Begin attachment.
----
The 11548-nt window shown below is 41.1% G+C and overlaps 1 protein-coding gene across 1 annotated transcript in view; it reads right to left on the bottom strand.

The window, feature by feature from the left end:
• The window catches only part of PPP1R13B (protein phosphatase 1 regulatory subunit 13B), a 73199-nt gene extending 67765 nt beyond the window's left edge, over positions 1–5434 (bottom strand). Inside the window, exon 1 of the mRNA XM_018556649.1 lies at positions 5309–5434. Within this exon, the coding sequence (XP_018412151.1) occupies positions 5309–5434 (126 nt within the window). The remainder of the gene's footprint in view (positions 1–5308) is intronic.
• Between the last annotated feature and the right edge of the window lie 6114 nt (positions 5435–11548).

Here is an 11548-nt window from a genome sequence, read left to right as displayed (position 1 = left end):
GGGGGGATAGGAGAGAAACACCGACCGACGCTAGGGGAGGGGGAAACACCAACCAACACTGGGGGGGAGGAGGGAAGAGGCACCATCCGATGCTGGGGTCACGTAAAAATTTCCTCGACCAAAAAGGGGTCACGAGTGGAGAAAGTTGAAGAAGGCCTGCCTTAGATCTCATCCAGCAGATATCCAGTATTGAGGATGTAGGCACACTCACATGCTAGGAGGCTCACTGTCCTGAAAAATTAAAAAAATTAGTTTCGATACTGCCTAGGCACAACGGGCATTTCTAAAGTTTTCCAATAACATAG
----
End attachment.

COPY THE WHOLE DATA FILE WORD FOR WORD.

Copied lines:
The 11548-nt window shown below is 41.1% G+C and overlaps 1 protein-coding gene across 1 annotated transcript in view; it reads right to left on the bottom strand.

The window, feature by feature from the left end:
• The window catches only part of PPP1R13B (protein phosphatase 1 regulatory subunit 13B), a 73199-nt gene extending 67765 nt beyond the window's left edge, over positions 1–5434 (bottom strand). Inside the window, exon 1 of the mRNA XM_018556649.1 lies at positions 5309–5434. Within this exon, the coding sequence (XP_018412151.1) occupies positions 5309–5434 (126 nt within the window). The remainder of the gene's footprint in view (positions 1–5308) is intronic.
• Between the last annotated feature and the right edge of the window lie 6114 nt (positions 5435–11548).

Here is an 11548-nt window from a genome sequence, read left to right as displayed (position 1 = left end):
GGGGGGATAGGAGAGAAACACCGACCGACGCTAGGGGAGGGGGAAACACCAACCAACACTGGGGGGGAGGAGGGAAGAGGCACCATCCGATGCTGGGGTCACGTAAAAATTTCCTCGACCAAAAAGGGGTCACGAGTGGAGAAAGTTGAAGAAGGCCTGCCTTAGATCTCATCCAGCAGATATCCAGTATTGAGGATGTAGGCACACTCACATGCTAGGAGGCTCACTGTCCTGAAAAATTAAAAAAATTAGTTTCGATACTGCCTAGGCACAACGGGCATTTCTAAAGTTTTCCAATAACATAG